Treatment Strategy for Unruptured Intracranial Aneurysm in Elderly Patients: Coiling, Clipping, or Conservative?

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In: Cell Transplantation, 28(2019), 6, S. 767 - 774
Format: E-Artikel
Sprache: Englisch
veröffentlicht: SAGE Publications
ISSN: 0963-6897
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finc.mega_collection SAGE Publications (CrossRef) ai-49-aHR0cDovL2R4LmRvaS5vcmcvMTAuMTE3Ny8wOTYzNjg5NzE4ODIzNTE3
finc.source_id 49
ris.type EJOUR
rft.atitle Treatment Strategy for Unruptured Intracranial Aneurysm in Elderly Patients: Coiling, Clipping, or Conservative?
rft.epage 774
rft.genre article
rft.issn 0963-6897
rft.issue 6
rft.jtitle Cell Transplantation
rft.tpages 8
rft.pages 767-774 SAGE Publications 2019-06-01 2019-06-01T00:00:00Z
rft.spage 767
rft.volume 28
abstract <jats:p> An increasing number of unruptured intracranial aneurysms (UIAs) has been discovered in elderly patients in recent years, but the optimal treatment strategy for these patients remains controversial. We report our six-year experience treating UIAs in elderly patients (≥ 70 years old). A retrospective review was conducted of elderly patients who harbored UIAs treated by conservative observation, microsurgical clipping, or endovascular coiling between January 2009 and December 2014. The patients’ clinical and imaging information was recorded. Treating methods, procedure-related complications, imaging results, and clinical outcomes were analyzed. A total of 141 consecutive elderly patients with 166 UIAs were enrolled in our study. In all, 64 patients with 79 aneurysms were treated with coiling, and 14 patients with 14 aneurysms were treated with clipping. The remaining 63 patients with 73 aneurysms were placed under conservative observation. The average modified Rankin scale was 0.99 (range 0–6) in the full cohort after a mean follow-up of 50.4 months (range 0–70 months). There was no significant difference of modified Rankin scale in patients with UIAs treated by different methods. Multivariate analysis showed that age ( p=0.030) and aneurysm size ( p=0.011) were independent risk factors for unfavorable outcome of UIAs in the elderly. Patient age ( p=0.010) and aneurysm size ( p=0.020) were also significantly associated with unfavorable outcome of UIAs managed with observation initially. Our results indicated that endovascular coil embolization and clipping were both safe and effective treatment methods for UIAs in the elderly. Aggressive treatment for UIAs in elderly patients with risk factors of aneurysm rupture should be considered positively. </jats:p>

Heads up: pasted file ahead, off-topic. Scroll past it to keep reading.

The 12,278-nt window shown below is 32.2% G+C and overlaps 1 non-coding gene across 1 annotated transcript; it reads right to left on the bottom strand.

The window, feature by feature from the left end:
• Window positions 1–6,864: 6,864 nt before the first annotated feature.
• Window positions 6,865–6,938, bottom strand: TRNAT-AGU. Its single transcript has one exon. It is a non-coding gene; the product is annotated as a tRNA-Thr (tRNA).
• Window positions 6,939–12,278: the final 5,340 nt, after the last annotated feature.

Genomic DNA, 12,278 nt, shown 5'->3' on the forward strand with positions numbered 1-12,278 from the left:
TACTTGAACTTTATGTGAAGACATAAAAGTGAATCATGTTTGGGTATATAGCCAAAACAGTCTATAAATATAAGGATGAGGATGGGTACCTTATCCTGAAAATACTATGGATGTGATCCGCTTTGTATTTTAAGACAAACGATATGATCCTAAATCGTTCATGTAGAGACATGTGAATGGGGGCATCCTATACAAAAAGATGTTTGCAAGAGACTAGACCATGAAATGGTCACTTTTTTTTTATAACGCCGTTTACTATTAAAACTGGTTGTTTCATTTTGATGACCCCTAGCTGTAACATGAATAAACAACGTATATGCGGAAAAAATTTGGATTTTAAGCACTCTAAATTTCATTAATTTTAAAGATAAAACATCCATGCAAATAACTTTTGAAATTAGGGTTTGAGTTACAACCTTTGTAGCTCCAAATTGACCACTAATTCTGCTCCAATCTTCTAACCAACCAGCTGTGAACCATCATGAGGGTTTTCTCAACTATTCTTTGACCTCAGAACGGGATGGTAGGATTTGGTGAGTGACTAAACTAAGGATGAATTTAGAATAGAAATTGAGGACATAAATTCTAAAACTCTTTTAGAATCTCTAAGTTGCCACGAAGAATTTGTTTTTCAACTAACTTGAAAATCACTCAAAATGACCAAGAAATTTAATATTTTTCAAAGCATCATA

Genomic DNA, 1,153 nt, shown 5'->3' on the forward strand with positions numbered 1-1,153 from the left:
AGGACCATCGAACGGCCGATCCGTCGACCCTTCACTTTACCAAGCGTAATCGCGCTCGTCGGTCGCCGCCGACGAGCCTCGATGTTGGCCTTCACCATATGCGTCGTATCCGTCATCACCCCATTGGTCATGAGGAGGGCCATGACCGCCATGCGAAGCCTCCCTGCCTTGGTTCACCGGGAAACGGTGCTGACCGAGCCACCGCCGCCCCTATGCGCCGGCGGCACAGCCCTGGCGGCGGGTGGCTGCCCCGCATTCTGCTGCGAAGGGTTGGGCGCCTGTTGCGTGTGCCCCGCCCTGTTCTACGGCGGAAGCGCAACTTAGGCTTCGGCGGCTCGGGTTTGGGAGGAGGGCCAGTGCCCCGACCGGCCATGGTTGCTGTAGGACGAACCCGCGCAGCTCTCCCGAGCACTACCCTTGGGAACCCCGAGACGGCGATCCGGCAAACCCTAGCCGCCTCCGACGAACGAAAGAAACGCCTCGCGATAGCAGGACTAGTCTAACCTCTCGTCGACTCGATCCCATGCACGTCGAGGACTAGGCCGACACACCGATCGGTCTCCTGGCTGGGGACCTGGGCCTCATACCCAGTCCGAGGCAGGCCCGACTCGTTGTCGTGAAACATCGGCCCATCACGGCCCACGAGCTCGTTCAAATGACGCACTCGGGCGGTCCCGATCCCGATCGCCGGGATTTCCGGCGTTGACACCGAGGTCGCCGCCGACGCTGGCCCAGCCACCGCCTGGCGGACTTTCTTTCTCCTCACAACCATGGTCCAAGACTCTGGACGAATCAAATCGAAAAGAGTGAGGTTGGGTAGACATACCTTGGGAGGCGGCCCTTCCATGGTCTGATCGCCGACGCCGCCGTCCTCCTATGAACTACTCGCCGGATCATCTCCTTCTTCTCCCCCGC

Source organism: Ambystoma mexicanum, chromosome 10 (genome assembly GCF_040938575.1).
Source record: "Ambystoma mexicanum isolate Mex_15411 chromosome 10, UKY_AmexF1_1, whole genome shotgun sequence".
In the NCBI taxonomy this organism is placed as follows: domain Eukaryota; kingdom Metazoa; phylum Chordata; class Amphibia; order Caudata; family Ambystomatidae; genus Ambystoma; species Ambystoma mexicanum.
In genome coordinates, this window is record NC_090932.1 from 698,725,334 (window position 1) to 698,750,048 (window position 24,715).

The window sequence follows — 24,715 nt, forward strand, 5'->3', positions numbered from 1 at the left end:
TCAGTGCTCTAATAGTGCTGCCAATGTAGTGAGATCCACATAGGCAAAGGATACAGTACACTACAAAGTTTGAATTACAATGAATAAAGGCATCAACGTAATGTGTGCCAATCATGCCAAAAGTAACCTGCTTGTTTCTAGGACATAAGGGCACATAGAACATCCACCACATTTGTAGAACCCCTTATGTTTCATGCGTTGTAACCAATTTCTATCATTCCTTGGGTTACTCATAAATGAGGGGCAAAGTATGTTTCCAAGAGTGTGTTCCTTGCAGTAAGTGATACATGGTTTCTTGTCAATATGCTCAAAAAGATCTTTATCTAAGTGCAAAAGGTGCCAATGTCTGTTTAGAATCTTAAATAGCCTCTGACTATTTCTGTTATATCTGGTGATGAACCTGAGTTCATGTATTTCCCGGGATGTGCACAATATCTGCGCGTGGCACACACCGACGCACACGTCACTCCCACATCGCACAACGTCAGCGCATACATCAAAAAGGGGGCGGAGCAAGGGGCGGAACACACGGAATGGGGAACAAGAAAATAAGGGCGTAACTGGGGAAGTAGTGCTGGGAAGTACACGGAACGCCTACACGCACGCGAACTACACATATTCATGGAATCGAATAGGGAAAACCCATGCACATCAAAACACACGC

authors Yang H.
Jiang H.
Ni W.
Leng B.
Bin X.
Chen G.
Tian Y.
Gu Y.
doi 10.1177/0963689718823517
languages eng
version 0.9
x.subjects Cell Biology
Biomedical Engineering
x.type journal-article
x.oa 1